Mammal Goes Extinct from Climate Change for First Time Ever


This is likely the first mammal made extinct by human-induced climate change and rising seas.

The Australian government declared Bramble Cay melomys extinct in a February 18 statement. The brown rodent’s only known habitat was a small island in Northern Australia. It was the Great Barrier Reef’s only native mammal species.  A 2016 study by the Queensland government came to a similar conclusion after conducting a wide-ranging search for the Bramble Cay melomys, and attributed the loss of the rodents to human-induced climate change.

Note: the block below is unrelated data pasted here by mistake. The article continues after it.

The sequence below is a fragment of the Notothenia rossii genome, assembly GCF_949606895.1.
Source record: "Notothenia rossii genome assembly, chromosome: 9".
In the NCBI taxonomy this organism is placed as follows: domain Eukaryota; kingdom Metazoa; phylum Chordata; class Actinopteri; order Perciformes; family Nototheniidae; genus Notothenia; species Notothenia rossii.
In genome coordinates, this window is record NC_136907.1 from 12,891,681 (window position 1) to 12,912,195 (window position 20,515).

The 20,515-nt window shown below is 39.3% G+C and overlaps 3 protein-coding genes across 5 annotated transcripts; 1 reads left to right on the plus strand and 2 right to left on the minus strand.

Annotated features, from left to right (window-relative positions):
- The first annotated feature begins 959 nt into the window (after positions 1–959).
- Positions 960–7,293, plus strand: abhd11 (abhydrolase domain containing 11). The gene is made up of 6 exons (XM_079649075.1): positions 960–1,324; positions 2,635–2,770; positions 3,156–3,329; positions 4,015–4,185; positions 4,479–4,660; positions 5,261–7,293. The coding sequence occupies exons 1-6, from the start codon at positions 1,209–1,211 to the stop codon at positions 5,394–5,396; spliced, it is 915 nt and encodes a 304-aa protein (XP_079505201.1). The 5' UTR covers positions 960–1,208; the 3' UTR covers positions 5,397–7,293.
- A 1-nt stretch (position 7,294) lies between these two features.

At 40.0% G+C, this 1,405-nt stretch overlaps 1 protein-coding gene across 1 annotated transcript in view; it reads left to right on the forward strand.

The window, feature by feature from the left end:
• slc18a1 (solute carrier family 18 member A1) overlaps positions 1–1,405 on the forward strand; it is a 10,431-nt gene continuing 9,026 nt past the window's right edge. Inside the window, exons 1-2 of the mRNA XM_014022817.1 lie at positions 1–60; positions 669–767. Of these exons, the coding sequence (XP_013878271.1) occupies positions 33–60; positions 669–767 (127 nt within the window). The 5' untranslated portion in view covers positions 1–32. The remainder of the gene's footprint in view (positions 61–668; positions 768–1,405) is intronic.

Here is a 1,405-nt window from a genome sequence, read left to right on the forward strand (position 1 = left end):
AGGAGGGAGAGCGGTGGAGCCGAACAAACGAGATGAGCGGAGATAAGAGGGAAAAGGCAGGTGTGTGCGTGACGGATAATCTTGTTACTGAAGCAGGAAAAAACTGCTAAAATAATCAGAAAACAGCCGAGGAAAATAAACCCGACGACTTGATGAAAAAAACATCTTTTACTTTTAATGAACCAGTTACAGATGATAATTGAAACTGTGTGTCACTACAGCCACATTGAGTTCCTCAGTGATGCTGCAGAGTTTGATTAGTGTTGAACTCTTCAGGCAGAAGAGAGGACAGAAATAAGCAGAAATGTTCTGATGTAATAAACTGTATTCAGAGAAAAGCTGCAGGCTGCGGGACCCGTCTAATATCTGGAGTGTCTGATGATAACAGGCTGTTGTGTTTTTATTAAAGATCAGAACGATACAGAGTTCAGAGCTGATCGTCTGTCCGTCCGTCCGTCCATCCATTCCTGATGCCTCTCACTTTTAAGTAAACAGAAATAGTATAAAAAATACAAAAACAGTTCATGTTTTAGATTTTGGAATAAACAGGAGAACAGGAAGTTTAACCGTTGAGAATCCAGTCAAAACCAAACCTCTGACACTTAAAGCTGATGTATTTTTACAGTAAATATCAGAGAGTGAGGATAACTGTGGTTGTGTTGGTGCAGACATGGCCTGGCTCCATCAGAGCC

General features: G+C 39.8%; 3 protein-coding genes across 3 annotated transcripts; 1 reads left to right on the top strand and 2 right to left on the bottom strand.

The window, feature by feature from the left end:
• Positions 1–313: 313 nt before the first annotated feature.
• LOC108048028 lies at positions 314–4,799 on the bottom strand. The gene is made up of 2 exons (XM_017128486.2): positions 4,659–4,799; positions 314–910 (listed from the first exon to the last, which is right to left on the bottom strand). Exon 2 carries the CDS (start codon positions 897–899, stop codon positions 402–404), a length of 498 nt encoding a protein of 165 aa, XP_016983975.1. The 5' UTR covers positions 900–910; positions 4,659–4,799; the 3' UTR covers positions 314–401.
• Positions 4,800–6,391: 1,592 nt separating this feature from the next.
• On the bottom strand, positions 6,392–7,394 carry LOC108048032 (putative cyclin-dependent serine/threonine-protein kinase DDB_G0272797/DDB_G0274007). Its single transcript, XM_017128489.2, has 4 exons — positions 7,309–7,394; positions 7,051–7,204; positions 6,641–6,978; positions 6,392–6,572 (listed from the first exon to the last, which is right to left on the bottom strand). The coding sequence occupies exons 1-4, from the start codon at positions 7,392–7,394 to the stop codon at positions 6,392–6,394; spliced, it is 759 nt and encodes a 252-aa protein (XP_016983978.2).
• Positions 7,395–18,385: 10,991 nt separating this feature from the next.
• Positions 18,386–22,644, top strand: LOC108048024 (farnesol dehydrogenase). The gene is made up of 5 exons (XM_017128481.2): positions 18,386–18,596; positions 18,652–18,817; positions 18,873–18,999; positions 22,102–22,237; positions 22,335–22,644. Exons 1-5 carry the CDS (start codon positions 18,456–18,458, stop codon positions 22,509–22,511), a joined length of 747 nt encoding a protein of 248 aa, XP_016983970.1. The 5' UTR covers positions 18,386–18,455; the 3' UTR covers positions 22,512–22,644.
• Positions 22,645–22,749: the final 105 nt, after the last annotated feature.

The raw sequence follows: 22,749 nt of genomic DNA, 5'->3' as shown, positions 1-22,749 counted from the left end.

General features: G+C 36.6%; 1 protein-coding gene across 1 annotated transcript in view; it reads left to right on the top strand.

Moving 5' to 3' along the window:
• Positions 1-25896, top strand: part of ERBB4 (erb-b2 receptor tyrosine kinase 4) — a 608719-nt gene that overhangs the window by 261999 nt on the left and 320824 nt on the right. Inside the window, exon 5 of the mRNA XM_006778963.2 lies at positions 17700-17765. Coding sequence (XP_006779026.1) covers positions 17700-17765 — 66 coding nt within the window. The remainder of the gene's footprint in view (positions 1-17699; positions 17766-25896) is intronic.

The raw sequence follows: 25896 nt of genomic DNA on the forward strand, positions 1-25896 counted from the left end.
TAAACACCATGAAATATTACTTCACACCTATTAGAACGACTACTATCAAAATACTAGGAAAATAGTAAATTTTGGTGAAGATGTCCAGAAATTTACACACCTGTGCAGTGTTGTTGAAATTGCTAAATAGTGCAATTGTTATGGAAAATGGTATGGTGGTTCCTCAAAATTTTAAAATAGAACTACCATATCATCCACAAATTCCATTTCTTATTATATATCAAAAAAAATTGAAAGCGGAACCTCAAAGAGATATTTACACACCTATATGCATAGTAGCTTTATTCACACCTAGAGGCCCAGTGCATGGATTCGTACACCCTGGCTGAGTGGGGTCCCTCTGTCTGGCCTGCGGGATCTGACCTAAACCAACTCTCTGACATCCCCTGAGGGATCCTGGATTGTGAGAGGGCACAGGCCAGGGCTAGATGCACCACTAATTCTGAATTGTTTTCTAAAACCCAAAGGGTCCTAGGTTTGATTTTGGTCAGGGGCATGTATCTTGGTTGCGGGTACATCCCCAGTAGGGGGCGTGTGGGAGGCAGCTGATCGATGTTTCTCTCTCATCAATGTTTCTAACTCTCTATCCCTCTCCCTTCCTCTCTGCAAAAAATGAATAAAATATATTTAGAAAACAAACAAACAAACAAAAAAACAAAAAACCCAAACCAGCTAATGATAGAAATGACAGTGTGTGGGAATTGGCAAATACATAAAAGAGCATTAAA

“Significantly, this probably represents the first recorded mammalian extinction due to anthropogenic climate change,” the University of Queensland’s Dr. Luke Leung explained in a 2016 statement. “Available information about sea-level rise and the increased frequency and intensity of weather events producing extreme high water levels and damaging storm surges in the Torres Strait region over this period point to human-induced climate change being the root cause of the loss of the Bramble Cay melomys.”

In response to the February 19 government statement, the Wilderness Society, an environment NGO, said the mammals should’ve been salvageable.

John Woinarski, a scientist who has done research on melomys, told the Sydney Morning Herald that the extinction should be investigated to prevent a similar fate for other species.